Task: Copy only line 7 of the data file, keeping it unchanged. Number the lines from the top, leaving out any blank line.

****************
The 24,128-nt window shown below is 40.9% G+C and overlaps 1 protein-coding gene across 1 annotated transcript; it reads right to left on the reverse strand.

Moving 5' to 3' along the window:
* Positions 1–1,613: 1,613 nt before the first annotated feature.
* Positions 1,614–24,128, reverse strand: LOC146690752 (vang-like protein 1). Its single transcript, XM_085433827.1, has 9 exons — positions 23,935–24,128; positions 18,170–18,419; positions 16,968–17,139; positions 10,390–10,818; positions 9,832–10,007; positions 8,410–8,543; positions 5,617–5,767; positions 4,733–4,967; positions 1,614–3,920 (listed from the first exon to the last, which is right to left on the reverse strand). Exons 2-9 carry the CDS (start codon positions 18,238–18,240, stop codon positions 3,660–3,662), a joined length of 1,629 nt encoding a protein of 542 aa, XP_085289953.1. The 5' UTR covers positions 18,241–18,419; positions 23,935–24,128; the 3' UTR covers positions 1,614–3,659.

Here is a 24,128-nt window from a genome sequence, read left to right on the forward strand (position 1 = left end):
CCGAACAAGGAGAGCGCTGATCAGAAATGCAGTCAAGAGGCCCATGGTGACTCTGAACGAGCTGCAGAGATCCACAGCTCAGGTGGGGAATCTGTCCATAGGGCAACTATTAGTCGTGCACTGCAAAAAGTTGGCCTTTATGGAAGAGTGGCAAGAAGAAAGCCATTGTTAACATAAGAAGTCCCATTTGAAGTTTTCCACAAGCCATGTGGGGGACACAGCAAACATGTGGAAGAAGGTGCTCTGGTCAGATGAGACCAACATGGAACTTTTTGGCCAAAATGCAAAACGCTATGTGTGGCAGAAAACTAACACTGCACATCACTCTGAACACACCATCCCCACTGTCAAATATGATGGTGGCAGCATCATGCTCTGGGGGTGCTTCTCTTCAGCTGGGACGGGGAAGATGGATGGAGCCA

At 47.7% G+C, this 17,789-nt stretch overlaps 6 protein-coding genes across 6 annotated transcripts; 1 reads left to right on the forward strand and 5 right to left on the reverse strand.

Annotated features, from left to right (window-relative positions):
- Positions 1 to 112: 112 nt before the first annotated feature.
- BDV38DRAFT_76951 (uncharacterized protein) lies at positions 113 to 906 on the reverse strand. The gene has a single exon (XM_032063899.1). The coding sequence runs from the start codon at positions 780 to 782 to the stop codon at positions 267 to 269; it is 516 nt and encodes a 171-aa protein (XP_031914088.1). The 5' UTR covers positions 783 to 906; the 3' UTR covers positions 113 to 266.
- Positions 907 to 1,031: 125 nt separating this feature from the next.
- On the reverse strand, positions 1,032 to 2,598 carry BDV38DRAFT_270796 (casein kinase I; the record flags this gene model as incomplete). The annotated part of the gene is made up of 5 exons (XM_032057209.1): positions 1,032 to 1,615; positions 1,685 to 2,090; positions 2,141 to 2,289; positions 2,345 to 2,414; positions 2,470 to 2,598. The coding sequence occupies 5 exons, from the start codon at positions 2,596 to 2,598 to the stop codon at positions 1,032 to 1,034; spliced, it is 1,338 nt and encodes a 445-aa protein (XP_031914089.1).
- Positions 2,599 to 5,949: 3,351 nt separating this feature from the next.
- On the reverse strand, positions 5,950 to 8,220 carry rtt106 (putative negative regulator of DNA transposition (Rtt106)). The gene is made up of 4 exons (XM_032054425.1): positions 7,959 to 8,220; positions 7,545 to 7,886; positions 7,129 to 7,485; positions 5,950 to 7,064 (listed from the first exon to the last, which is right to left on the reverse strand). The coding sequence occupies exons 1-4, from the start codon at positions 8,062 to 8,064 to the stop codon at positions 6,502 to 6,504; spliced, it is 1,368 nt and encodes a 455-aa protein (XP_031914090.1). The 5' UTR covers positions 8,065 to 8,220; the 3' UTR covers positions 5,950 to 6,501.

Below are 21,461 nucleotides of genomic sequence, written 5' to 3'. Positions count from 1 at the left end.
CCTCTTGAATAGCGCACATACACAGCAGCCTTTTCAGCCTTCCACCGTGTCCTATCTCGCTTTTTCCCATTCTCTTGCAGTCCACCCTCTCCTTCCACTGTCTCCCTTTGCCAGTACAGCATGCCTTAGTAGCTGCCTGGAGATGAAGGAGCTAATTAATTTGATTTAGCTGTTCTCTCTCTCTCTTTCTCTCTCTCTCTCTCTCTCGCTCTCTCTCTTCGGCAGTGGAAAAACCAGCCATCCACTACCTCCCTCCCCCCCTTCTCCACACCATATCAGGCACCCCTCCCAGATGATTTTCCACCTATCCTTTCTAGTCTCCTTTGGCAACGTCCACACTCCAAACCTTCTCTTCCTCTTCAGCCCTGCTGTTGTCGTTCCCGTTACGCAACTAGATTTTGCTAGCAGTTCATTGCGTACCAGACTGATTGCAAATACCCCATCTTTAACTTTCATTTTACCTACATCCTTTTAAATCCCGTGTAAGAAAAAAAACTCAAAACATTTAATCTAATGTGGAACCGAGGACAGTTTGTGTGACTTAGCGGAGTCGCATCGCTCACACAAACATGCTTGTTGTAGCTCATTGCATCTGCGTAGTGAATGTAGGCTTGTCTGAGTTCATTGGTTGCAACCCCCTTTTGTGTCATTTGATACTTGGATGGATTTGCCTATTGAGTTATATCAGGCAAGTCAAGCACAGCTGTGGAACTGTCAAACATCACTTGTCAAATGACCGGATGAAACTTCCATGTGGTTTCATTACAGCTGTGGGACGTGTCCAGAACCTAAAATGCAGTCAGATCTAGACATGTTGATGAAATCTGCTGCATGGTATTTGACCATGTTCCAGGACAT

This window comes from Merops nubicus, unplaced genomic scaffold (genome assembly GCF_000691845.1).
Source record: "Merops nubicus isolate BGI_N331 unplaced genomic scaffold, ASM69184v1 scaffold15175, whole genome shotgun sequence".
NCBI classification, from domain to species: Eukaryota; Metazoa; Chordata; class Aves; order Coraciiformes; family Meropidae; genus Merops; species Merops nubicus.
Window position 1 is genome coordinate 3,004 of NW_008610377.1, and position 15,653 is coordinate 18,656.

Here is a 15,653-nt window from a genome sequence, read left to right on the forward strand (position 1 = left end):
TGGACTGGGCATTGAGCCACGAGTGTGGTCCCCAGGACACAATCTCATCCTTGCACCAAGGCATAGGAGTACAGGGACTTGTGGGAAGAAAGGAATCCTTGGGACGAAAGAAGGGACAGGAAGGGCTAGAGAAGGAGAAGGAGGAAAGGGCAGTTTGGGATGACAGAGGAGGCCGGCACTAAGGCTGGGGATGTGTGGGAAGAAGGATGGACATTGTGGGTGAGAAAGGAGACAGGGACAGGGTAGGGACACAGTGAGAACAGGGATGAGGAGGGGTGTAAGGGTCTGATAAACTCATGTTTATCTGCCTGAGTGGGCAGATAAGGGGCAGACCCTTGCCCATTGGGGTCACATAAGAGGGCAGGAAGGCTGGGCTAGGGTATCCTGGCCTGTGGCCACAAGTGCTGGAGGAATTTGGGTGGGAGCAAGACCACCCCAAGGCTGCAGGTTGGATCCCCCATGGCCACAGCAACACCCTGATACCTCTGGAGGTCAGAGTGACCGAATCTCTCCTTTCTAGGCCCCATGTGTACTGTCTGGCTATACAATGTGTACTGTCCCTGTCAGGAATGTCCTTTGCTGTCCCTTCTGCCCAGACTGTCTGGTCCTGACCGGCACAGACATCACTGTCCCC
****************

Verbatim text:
At 47.7% G+C, this 17,789-nt stretch overlaps 6 protein-coding genes across 6 annotated transcripts; 1 reads left to right on the forward strand and 5 right to left on the reverse strand.